This has been my experience. I chose to remain closeted after a few negative experiences (I was also disabled which played a factor--a lot of people seemed to think there was a causal link) but that's exactly what happens. Everyone asks the boyfriend/girlfriend or husband/wife question totally innocuously but it forces any gay person in a position of either playing straight or coming out. Since that question gets asked so often it's not very easy to just "remain a mystery."
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Old 04-28-2011, 06:14 AM
 
8,402 posts, read 22,125,388 times
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Quote:
Originally Posted by smooshy1 View Post
I understand what you're saying, but often times, at least in my case, straight people are the ones who unknowingly bring it up then force it out of me then act as if I should have kept it a secret. I can't tell you how many times I've had a classmate or coworker ask if I have a girlfriend, to which I'll politely reply that I don't. They'll then pester me with more questions asking why I don't, why my last relationship ended, whether I want to meet their friend Ashley, eventually requiring me to inform them that I'm gay. Afterwards I get the cold, awkward reaction as if that were something I should have kept to myself. So while I get what you mean, sometimes people force me to have to tell them I'm gay. I much prefer to let people get to know me first before mentioning my sexuality so that way they know me as me, not as "that gay guy". My main worry is about situations like what I just mentioned, when it's unavoidable, whether or not the reaction will be positive, negative, or neutral. Trust me, I'm pretty shy and timid, so talking about my sexuality gives me much more attention than I want.
Good info. I hadn't thought about that situation you described. You either have to admit you're gay, or deflect the barrage of questions, which can compromise who you are. I don't project my sexuality, but I'd also not want to feel like I need to hide it to appease others. I get your point.

I try to accept people for who they are as an individual, but admittedly am not always successful. From what I've read on this forum and from personal experience, gays are accepted here, but I'm certainly no expert.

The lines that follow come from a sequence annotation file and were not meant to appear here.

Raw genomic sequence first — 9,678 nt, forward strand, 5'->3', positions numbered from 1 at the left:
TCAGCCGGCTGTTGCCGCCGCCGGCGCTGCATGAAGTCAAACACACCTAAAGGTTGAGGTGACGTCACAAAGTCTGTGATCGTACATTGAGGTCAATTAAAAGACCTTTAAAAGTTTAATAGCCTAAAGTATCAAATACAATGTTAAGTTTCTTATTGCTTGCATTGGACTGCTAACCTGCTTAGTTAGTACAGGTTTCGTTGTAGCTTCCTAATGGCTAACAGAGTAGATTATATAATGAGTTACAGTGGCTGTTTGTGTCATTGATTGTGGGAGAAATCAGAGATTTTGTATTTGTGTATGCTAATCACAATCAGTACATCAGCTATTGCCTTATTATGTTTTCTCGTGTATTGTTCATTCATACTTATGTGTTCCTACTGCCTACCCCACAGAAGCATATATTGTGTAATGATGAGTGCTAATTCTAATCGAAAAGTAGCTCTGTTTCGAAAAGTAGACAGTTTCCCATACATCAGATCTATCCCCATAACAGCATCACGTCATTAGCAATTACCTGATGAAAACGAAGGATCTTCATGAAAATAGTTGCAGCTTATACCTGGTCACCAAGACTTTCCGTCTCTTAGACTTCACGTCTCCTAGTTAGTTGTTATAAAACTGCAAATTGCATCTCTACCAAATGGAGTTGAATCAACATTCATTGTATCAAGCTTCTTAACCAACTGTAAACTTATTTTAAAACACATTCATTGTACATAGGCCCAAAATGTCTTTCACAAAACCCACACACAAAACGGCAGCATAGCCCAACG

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Old 04-28-2011, 06:31 AM
 
Location: Charlotte, NC
11,838 posts, read 26,652,035 times
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Just tell the pushy people that you're celibate. That should stop them dead in their tracks and honestly if you're with a group of people that feels the need to be nosy about every facet of your life I'd think that you'd avoid them. I certainly would.
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Old 04-28-2011, 07:07 AM
 
Location: Charlotte, NC
2,352 posts, read 4,306,646 times
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I think Charlotte is mostly accepting, with some embracing. One thing to consider is the support you can find, and there are many supportive communities & groups here, places you can go and be completely yourself. Quite a few churches who aren't just tolerant, but whose denominations have actively worked for gay rights. Many gatherings & social events. I know those don't make up all of regular day-to-day life, but if you know you have several places to go & be supported, it can make any negativity easier to handle.

I think it's fairly rare here for there to be open hostility. (Don't read the Charlotte Observer comments, generally a cesspool of hatred and judgment. So is their forum, according to a friend of mine. They're NOT reflective of Charlotte as a whole.)
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Old 04-28-2011, 07:17 AM
 
174 posts, read 442,722 times
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I wish people would stop asking a question we all know the answer to already. The majority of people are not accepting to the gay lifestyle. In larger cities (Not Charlotte) there are pockets of gay areas where nobody would blink if they knew you were gay. You will be noticed and nobody can predict how someone will react to being openly gay. Go ask this guy about acceptance.

ROCK HILL | Gay victim of SC mob attack: I'm standing up for anyone beaten up for being different | The Herald - Rock Hill, SC

This is 20 minutes south of Charlotte and yes it's the extreme to the argument, but things like this happen....this just happened to be caught on film which is why the big hoopla surrounded it.